It is perhaps time to remind ourselves of the ups and downs of the project that was once announced as a dream national infrastructure project for the 21st century.
We are now ten years into the National Broadband Network (NBN) rollout, and the nation has an average internet speed that lags well behind most advanced economy countries. So what went wrong? Let's take a look at some of the ups and downs that have occurred since the NBN's inception.
The NBN company was announced in April 2009 to provide terrestrial fibre network coverage for 93% of Australian premises by the end of 2020. Fixed wireless and satellite coverage would serve the remaining 7%.
Looking back, it’s hard to deny the influence the NBN has had on Australian politics. Perhaps the peak influence was when three independent MPs cited the NBN as one of the key reasons why they supported a Labor government over the Coalition when the 2010 federal election produced a hung parliament.
The early NBN rollout experienced significant delays. This attracted a great deal of “overwhelmingly negative” media coverage. Public opinion polls reflected growing dissatisfaction with the national project.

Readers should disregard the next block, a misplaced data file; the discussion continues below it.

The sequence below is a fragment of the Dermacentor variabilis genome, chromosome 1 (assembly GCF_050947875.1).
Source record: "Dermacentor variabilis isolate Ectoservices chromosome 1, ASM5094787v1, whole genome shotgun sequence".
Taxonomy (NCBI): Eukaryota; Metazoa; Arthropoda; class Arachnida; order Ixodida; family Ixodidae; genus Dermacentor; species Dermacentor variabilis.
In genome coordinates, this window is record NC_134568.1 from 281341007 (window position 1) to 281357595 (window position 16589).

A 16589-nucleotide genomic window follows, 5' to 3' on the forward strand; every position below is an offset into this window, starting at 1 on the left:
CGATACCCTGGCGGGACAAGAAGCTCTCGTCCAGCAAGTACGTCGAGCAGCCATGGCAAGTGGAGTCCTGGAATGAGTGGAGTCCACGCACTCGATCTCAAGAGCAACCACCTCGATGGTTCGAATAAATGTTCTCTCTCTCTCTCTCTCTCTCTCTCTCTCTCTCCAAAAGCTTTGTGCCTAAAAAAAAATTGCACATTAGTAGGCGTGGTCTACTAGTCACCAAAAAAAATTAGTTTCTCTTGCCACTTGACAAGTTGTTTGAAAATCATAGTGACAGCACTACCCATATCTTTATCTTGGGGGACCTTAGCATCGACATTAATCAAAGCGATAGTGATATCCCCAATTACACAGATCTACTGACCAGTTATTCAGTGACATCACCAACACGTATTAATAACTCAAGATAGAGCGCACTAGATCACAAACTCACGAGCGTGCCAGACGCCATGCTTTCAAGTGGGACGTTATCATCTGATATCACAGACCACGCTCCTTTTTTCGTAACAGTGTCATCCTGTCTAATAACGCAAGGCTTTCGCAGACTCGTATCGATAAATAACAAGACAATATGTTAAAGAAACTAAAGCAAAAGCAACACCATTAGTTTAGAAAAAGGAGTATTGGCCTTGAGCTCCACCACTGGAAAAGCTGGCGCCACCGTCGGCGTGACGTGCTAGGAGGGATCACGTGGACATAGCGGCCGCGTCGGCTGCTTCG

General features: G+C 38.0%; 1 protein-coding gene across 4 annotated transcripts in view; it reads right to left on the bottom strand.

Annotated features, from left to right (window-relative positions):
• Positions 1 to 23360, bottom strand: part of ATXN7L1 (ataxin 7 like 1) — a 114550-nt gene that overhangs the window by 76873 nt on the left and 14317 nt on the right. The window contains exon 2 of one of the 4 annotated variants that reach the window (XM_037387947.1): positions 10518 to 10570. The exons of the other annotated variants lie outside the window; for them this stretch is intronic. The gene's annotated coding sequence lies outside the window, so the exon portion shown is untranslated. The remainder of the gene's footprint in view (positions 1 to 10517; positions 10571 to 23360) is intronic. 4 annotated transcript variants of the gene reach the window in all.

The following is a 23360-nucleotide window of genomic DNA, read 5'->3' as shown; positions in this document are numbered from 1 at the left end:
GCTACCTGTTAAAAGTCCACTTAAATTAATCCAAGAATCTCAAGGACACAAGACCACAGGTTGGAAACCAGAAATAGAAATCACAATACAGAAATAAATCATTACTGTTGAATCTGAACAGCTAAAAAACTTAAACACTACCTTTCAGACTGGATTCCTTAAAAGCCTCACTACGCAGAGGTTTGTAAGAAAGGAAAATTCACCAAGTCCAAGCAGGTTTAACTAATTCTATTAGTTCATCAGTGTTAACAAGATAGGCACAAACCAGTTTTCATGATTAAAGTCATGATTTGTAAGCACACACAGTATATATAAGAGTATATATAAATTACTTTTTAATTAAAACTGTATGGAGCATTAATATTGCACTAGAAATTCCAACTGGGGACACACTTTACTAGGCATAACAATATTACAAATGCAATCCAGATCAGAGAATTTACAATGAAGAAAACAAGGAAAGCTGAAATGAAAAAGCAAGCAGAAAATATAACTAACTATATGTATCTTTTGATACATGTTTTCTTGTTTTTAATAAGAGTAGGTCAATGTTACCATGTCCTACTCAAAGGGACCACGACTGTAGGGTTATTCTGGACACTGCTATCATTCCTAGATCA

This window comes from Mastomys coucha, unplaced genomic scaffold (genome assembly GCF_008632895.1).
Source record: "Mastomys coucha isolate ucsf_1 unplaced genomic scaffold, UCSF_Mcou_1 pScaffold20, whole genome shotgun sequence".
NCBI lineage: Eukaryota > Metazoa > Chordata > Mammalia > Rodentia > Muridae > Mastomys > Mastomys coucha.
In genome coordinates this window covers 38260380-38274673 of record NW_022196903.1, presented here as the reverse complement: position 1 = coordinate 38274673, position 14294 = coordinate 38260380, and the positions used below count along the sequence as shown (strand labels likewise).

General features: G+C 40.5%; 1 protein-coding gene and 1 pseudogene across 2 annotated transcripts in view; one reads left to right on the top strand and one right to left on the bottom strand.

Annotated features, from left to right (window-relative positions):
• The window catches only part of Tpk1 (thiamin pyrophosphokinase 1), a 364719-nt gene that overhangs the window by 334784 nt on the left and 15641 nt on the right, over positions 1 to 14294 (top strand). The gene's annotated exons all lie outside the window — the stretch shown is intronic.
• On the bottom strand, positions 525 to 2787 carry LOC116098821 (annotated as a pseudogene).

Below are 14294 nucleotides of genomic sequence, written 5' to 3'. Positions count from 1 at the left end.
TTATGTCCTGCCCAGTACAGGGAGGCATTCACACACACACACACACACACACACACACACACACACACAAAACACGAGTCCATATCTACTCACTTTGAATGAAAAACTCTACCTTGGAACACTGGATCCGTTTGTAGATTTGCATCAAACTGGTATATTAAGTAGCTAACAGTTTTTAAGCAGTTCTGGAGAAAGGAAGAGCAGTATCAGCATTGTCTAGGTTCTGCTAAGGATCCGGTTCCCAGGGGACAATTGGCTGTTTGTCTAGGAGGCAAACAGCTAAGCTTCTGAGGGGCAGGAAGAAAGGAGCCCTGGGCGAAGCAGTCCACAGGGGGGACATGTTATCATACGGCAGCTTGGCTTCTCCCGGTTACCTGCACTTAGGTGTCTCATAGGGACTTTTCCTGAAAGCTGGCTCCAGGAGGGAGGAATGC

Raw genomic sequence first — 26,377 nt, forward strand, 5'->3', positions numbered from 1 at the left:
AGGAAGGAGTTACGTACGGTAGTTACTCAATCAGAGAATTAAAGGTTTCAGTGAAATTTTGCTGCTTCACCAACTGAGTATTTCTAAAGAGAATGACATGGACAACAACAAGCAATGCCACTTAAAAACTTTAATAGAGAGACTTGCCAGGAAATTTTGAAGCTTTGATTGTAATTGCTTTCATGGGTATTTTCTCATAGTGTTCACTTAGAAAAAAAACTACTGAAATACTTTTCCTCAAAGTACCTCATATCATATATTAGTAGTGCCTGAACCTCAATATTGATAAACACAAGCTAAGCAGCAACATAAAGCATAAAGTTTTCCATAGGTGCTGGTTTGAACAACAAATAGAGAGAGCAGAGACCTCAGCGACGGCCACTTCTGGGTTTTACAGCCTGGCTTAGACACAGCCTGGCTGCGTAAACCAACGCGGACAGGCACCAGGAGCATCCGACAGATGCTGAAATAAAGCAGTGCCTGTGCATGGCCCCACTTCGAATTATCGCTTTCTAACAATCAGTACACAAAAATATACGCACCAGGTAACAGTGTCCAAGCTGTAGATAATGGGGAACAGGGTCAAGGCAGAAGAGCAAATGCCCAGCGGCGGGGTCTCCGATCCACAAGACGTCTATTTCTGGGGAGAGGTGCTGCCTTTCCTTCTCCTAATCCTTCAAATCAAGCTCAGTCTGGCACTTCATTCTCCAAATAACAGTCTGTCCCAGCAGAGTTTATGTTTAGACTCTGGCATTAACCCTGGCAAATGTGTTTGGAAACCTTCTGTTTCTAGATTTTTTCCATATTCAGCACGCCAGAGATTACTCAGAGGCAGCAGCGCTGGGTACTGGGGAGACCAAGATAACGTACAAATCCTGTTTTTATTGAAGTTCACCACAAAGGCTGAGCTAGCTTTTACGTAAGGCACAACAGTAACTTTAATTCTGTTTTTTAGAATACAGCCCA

This dissatisfaction and the September 2013 federal election result changed the fate of the NBN. In 2013, the new Coalition government suspended the first stage of the large-scale fibre-to-premises NBN rollout to reassess the scale of the project.
In 2014, the government announced that the NBN rollout would change from a primarily fibre-to-premises model to a multi-technology-mix model. The technology to be used would be determined on an area-by-area basis.
Delays continue in the construction of the Coalition’s NBN. What can only be described as a downgrade of the original national project is now seriously over budget. Aaccording to NBN Co, the $51billion project is now on track to be completed by 2020.
The bleak status quo only gets worse when the on-the-ground reality of the NBN rollout is considered. While fibre-to-premises rollout is supposed to be limited in the Coalition’s NBN, disturbing examples of misconduct in the NBN installations are highly concerning.
The image below shows one example of many in which heritage-listed buildings (in this case also public housing) are disrespected to the point that suggests an absolute lack of communication between NBN contractors, local government, or heritage agencies.
With the recent reports that North Korea have the capability to fit a nuclear bomb in an intercontinental ballistic missile, and the bromance thawing between Kim Jong-Un and Donald Trump, I'm beginning to wonder about just how powerful nuclear bombs actually are. It’s hard to visualise the scale of their power, unless you can put it in terms that you actually understand.